Ramshackledness of Ram Registration


Picture this: it’s relatively close to the end of your spring semester. Along with impending deadlines for lengthy term papers and the anticipation of cumulative final exams comes the awareness that soon you must construct a potential schedule and register for fall classes.

This moment is typically when an array of both hyper-individualized and general stressors begin to pop up for many Fordham students.

Registration is not a student-friendly process.

Semester after semester, Fordham students face an exorbitant amount of stress in the days leading up to and during this period. Much of this pressure has to do with personalized issues, circumstances and concerns about one’s own future or career plans.

However, a large and unacceptable amount comes from the university’s unreliable electronic infrastructure, the inaccessibility or lack of guidance from some advisors and the university’s extensive core requirements.

The MyFordham registration portal is the catch-all spot for students in crafting their potential schedules. The site allows them to “browse classes,” “plan ahead” and eventually register for courses.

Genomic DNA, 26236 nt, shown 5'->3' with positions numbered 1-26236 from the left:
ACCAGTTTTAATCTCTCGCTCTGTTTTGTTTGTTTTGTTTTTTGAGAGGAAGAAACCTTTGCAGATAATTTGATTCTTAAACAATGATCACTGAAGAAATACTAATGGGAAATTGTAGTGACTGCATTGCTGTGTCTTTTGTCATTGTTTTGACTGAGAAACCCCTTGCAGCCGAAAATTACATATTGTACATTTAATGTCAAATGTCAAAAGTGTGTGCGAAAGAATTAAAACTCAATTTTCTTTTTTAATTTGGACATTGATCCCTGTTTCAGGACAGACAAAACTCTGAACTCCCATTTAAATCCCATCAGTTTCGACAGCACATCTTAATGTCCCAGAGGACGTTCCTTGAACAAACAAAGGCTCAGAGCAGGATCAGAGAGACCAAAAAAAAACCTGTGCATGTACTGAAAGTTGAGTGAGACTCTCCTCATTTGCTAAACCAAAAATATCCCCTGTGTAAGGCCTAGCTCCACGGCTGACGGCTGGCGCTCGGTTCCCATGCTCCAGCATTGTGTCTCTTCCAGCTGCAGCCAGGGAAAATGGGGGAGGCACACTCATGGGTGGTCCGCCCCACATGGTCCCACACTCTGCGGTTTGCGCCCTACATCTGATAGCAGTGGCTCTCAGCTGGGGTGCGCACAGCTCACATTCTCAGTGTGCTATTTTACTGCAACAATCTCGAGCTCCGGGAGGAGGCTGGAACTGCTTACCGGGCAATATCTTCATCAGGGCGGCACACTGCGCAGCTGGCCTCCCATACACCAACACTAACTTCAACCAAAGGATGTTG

Similarly, DegreeWorks is an online program that enables students to track their academic progress. These two sites are integral to the scheduling process and garner much student interaction during registration periods.

Yet, despite students’ absolute reliance on their sustained functionality, these programs are disorganized in the information they convey. DegreeWorks often displays the same course in its pop-up windows three, maybe four times. It is also unable to effectively communicate the special nature of certain courses like theses that count as additional, honors credits but are presented instead as fulfilling major requirements.

These programs are unreliable in performance on heavily-trafficked registration mornings. The site has repeatedly crashed on the morning of registration for various students and for varying periods of time, causing some to be disadvantaged in their class pickings and heightening stress levels.

It is imperative that Fordham finds ways to improve the state of these systems to make them more user-friendly.

Some of the confusion caused by these wonky websites might be easily cleared up by an advisor or dean that is particularly experienced in their usage.

However, many students do not have positive experiences with their advisors. Some are less informed about certain issues than the students themselves.

Some are extremely overburdened with advisees due to the fact that there are a limited number of tenured professors per department. As a result, these in-demand advisors are difficult to get in touch with.

According to the Communications and Media studies department, the department assigns around 40 students to each advising professor.

As a student, it is difficult to feel as though an advisor has a good sense of who you are, what you want out of your education and how best to advise you if they are not good at keeping in contact or are overwhelmed by other responsibilities, which often include academic workloads amidst advising ones.